How this new design method actually works.



biology, we learned that a majority of terrestrial animals (Phylum: Vertebrata) have a similar skeletal structure, comprising a spinal cord, pairs of forelimbs and hind limbsBut they vary in their physical appearance, strengths, capacities, etc. based on their evolutionary factors. Availability of food, topography, climate, predators, etc. are few parameters that act as the conditions for adaptation — and thus, evolution of the species. This is (loosely) why we see a huge variety of birds, animals, plants, etc.

Parametricism works in a similar way. There is a core skeletal system — that is repetitive and takes care of the basic requirements, and parameters — that help control the system. The process is designed rather than the output itself. This makes sure the final output satisfies all necessary conditions as a pre-requisite, giving us more time to modify size, material, etc. and experiment.

Evolution visualized by Kaushik LS

“Parametric design is a paradigm in design where the relationship between elements is used to manipulate and inform the design of complex geometries and structures.”

Too technical? Here, let me give you an example. Say, we had to design a wine glass.

We create geometric surfaces, to model our product: Wine Glass. Okay, everything’s good.

Simple Wine Glass by Kaushik

Alas! I forgot to check with the manufacturers’ the size of his extruding machine. We have to slightly modify the dimensions for the mould. What do I do? One can either manually edit the model/surface, change the dimensions. In some cases (or when I’m frustrated) it’s easier to scrap everything and start anew. What if the client wanted a change? What if the glass thickness had to be changed? Is editing manually or redoing the work an efficient way?

“…you could make changes, visualize, make changes again(if needed) all in a fraction of seconds…”

What if you could edit the model without having to redraw? What if you could make changes, visualize, make changes again(if needed) — all in a couple of seconds? Remember I mentioned setting up a workflow flexible for modifications, in my last post? Here’s how we can tackle the exact same quest when opt for a parametric approach.

wineglassmaker by Kaushik

Taking it a step further, one can design whatever product satisfies the core algorithm. (Vase, Jug, Pot, Bottle, etc.) below!

Parametric Designing focusses more on the relationship between various geometries — the method of designing — rather than the end product. This means you’ll be working predominantly on how something is designed rather on ‘what’ is being designed. This is simply called Algorithmic Design in engineering terms — to design the process, and provide flexibility towards various parameters(conditions).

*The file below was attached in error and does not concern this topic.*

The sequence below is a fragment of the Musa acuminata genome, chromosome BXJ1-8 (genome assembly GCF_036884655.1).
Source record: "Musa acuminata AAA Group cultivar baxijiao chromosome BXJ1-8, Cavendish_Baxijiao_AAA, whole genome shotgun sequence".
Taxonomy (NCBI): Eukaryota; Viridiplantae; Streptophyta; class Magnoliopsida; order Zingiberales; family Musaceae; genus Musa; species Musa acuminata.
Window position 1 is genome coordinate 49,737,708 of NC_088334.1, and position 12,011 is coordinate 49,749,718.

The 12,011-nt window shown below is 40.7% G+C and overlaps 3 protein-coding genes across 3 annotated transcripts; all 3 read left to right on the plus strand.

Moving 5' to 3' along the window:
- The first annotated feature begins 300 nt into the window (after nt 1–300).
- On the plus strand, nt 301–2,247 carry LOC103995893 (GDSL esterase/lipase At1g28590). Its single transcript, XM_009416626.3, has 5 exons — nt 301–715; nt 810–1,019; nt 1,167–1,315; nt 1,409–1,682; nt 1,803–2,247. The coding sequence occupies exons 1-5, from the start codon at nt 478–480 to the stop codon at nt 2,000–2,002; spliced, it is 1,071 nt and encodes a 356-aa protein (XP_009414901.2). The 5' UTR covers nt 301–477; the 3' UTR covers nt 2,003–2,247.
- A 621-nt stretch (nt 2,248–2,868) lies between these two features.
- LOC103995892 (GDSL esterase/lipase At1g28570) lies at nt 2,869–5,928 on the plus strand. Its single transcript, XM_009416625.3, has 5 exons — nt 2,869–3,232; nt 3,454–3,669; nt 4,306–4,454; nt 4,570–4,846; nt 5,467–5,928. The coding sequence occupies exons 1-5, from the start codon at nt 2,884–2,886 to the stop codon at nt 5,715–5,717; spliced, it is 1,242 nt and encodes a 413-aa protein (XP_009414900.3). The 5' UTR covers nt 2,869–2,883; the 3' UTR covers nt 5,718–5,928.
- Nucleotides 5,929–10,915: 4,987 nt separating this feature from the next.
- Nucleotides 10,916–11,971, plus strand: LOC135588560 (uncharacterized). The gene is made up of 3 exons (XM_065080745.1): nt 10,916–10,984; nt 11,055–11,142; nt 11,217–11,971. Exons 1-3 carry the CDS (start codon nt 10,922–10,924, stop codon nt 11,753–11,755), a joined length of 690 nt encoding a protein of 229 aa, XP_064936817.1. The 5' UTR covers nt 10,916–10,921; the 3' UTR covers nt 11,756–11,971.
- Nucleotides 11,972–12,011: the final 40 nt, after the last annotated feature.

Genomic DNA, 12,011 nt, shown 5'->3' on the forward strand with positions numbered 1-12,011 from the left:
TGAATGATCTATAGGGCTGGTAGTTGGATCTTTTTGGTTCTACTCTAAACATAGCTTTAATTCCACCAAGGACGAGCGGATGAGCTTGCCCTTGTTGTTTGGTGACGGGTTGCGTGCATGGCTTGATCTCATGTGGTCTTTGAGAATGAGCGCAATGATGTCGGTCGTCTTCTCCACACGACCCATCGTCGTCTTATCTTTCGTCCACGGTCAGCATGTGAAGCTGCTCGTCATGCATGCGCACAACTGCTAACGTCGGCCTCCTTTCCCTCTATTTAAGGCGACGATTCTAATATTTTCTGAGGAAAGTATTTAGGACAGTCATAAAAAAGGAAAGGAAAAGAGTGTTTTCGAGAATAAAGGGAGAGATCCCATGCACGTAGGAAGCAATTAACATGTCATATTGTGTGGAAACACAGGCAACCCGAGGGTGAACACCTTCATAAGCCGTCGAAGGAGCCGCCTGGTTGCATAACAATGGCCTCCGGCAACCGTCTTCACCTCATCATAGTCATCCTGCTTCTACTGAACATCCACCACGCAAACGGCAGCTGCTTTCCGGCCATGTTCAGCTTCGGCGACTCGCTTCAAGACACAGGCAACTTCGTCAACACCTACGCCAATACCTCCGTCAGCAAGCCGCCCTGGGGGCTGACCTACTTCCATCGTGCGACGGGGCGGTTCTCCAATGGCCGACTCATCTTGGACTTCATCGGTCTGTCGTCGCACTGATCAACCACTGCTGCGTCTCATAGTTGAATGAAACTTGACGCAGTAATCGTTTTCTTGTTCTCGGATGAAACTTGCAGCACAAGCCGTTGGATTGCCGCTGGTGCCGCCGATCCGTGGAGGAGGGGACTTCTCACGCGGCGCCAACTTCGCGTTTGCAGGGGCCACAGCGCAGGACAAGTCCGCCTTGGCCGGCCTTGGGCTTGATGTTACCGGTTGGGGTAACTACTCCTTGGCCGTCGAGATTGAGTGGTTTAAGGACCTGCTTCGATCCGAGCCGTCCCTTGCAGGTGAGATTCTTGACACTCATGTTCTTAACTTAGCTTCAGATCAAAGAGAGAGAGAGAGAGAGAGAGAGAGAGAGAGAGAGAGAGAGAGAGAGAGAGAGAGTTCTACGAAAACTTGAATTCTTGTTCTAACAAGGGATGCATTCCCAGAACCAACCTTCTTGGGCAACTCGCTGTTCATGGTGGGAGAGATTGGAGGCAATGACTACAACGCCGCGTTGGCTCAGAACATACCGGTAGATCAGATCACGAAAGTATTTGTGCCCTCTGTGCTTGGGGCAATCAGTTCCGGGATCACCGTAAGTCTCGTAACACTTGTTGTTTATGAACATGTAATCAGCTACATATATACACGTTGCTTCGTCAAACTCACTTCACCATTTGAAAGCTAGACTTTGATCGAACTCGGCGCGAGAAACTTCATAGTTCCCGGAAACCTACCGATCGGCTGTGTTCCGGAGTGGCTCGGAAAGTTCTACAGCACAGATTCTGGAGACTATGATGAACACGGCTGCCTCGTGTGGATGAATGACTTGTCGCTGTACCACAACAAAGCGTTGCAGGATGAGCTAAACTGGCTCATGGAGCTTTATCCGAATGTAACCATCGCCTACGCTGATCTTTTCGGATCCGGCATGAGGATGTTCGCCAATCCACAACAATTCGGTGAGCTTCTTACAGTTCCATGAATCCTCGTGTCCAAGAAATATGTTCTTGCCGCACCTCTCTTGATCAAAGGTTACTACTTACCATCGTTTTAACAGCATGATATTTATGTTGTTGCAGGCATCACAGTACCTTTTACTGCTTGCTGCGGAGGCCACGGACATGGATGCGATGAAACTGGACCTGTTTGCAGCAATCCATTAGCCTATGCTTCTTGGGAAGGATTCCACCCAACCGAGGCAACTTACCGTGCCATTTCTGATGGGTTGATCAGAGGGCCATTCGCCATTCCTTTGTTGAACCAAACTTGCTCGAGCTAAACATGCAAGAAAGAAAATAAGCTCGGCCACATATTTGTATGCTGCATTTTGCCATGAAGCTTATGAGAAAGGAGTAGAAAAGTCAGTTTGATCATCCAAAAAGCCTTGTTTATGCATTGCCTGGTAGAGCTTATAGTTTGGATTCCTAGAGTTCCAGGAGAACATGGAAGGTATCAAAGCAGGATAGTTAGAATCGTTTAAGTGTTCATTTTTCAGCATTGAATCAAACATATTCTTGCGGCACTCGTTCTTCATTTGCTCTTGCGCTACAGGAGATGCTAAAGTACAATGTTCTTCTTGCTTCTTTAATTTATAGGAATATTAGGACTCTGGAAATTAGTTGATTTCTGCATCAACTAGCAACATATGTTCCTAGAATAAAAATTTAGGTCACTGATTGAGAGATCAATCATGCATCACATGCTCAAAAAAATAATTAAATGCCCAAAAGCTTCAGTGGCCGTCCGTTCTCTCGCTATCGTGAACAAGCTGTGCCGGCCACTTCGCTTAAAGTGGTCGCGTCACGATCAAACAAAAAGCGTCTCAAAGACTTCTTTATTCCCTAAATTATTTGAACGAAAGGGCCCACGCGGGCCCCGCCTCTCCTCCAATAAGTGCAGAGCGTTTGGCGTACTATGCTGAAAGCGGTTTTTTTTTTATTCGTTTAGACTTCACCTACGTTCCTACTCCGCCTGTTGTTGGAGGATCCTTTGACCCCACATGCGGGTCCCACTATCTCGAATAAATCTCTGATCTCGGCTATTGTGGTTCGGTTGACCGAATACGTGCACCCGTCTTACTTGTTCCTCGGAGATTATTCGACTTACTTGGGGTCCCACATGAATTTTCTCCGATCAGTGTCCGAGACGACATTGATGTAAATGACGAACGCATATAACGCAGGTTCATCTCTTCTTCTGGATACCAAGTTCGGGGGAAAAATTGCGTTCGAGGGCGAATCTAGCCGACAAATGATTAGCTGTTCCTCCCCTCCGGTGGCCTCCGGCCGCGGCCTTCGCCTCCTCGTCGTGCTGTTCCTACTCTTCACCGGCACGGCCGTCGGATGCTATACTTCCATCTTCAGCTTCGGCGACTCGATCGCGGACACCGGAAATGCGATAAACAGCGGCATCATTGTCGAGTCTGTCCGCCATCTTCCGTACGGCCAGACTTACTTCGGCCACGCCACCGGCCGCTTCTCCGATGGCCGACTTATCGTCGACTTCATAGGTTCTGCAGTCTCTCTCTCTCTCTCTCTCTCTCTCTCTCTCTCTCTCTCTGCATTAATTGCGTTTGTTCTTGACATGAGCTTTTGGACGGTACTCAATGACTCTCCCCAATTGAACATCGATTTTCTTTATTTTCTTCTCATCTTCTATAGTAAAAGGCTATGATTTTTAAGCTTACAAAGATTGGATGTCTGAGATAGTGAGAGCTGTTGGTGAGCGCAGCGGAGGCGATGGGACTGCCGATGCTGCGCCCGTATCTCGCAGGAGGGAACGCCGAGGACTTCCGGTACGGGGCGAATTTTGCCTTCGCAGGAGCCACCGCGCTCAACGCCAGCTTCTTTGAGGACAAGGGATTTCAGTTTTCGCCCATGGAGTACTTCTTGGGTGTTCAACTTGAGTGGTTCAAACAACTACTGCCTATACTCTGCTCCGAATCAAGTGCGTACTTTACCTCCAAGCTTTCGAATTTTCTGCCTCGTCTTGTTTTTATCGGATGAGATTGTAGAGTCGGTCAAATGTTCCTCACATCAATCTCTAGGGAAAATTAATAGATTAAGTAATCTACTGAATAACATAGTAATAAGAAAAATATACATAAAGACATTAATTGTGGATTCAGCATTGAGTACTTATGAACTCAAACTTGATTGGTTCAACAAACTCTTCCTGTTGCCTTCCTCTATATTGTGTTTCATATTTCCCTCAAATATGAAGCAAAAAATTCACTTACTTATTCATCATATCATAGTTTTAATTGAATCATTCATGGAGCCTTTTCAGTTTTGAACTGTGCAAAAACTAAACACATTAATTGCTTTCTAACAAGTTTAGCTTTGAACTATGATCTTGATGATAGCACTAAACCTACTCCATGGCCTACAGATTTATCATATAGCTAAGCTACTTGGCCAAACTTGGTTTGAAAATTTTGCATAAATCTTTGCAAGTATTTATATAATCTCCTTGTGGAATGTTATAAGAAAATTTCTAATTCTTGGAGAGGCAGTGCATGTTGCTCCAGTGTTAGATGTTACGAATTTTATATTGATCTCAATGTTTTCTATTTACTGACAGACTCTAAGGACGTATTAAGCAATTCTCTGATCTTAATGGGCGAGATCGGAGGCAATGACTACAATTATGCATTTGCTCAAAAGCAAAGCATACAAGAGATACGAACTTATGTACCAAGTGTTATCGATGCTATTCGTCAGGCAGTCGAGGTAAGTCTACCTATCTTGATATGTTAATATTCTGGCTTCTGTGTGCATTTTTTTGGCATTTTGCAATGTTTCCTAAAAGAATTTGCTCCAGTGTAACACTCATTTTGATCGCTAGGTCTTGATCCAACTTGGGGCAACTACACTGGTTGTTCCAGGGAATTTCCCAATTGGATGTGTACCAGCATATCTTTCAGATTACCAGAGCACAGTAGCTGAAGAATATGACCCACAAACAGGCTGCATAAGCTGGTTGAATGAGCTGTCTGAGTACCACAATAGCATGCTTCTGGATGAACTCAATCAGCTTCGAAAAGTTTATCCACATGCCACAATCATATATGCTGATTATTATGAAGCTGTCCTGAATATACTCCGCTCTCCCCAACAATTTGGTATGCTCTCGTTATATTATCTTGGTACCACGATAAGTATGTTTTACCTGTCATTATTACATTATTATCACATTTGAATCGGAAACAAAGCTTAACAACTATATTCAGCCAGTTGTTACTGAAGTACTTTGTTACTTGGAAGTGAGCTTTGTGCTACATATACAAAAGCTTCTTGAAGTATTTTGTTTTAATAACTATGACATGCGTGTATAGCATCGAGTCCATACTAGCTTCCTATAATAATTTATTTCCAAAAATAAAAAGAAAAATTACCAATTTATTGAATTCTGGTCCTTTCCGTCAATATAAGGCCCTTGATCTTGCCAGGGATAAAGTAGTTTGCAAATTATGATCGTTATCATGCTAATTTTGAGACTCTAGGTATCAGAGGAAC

How can I use this to design buildings?

“…once done, you will always have a few base iterations of designs ready…”

In a house, every room has its basic requirements:

  • Fixed Furnitures (Size, Position, Orientation)
  • Loose Furnitures (Size, Placement, Orientation)
  • Overall Circulation (Area, Width, Spacing)

How these are placed entirely depends on the shape, size and orientation of the room. Setting up the relationships between Bed, Side tables, Windows, North Point, etc. and the sizes of these are parameters would simplify the entire process. Yes, it would take a lot of time initially. But once done, you will always have a few base iterations of designs ready, always satisfying the parameters. Letting a machine handle the repetitive tasks is more efficient.

The applications of parametricism is endless in the construction industry. It is only limited by current manufacturing technology in that region. With that said, we are still entirely free to explore in the digital realm, by simulating real world data. One could find various factors that would affect a building’s orientation on its site(Sunlight, Wind speeds, Urban Context, Topography, etc.) and come up with optimal orientation for your building — all even before you start your initial design phase. This is exactly what my friend Sayjel and his team have been doing at Digital Blue Foam.

Digital Blue Foam

Food for thought…

Imagine being able to walk your client through your design in Virtual Reality, make and view changes in real-time. Imagine being able to create drawings automatically based on the design. So, do architects need to learn to code, create geometric-spatial relationships? Yes, but we already all those in our thoughts. We only need to learn to present the process using a different tool; ’cause that’s what the industry is growing towards.

Further Reading & Useful Resources:

ArchitectureParametric DesignIndiaCodingTechnology
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